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Adobe Enables Distance Learning Globally for Schools Impacted by COVID-19

Press release from the issuing company

Free Creative Cloud tools offered to students through May 31, 2020

The past few weeks have shown us that, even in times of uncertainty, our schools and business communities remain strong and resourceful, all while continuing to find creative ways to maintain learning and business continuity.

With many schools facing physical campus closures and moving to online learning due to COVID-19, we’re announcing that we’re giving greater access to Adobe Creative Cloud desktop apps to facilitate distance learning. We believe that doing so will make it possible to keep coursework, teamwork, and student progress on track through at-home access to Creative Cloud for students and educators.

Starting today, we’re giving our higher education and K-12 institutional customers globally — who currently make Creative Cloud apps available to students who login through on-campus labs — the ability to request temporary “at-home” access for their students and educators. This will be granted through May 31, 2020 at no additional cost. To learn more and request access, please follow this link.

We also know that delivering engaging experiences through distance learning is a new paradigm for many teachers and faculty. Through our community, we’ve curated resources to help educators and school leaders discover inspiring projects, best practices, and new ideas so they can continue to drive valuable learning in virtual environments. For more information on Adobe’s distance learning resources please click here.

Adobe also has a vital role to play in schools, businesses, and government agencies, and earlier this week we began to offer free 90-day access to Adobe Connect, our web conferencing solution, until July 1, 2020. This offer gives users the ability to join meetings, trainings, and virtual classrooms from the safety of their homes. To learn more, please check out the Adobe Connect blog here.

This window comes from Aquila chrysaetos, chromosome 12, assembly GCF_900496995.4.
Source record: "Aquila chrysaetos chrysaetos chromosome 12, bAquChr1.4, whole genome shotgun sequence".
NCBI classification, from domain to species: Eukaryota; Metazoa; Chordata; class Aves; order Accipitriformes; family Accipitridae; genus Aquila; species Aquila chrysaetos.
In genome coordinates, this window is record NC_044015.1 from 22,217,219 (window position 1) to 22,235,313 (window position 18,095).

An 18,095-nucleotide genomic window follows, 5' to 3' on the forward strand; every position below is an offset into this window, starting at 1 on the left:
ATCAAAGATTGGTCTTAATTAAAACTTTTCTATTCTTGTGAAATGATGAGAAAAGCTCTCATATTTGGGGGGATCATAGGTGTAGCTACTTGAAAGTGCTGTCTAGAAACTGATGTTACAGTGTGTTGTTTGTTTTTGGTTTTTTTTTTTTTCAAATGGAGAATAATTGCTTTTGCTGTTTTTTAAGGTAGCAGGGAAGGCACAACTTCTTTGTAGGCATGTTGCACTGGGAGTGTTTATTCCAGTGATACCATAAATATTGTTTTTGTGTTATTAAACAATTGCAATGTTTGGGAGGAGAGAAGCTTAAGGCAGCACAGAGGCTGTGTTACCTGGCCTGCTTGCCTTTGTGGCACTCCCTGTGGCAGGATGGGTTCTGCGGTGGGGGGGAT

As our education customers work to ensure both safety and learning continuity in their communities, it is our goal to help them with the tools they need to move through these uncertain times. Our commitment to do so in a seamless way continues to be unwavering.


By Dan Wilson on Mar 18, 2020

Let's not make Adobe out to be a hero. The company has been soaking students and educational programs for the better part of 2 decades, and in my experience as a graphic communications professor Adobe software purchases have often the largest portion of our educational program budget. While many large software companies have supported education with free production software (i.e. EFI, XMPie, Autodesk), Adobe still looks at educational institutions as a profit center. I published a paper about using open source software as an alternative to some of Adobe's software (https://gceaonline.org/wp-content/uploads/2018/04/Open-Source-Software.pdf), but the practice is unlikely to gain acceptance because employers advertise jobs for graduates versed in specific Adobe software, rather than those with generic skillsets.


By Eric Vessels on Mar 23, 2020

@Dan, one thing to keep in mind is that this is a press released from the issuing company (Adobe).



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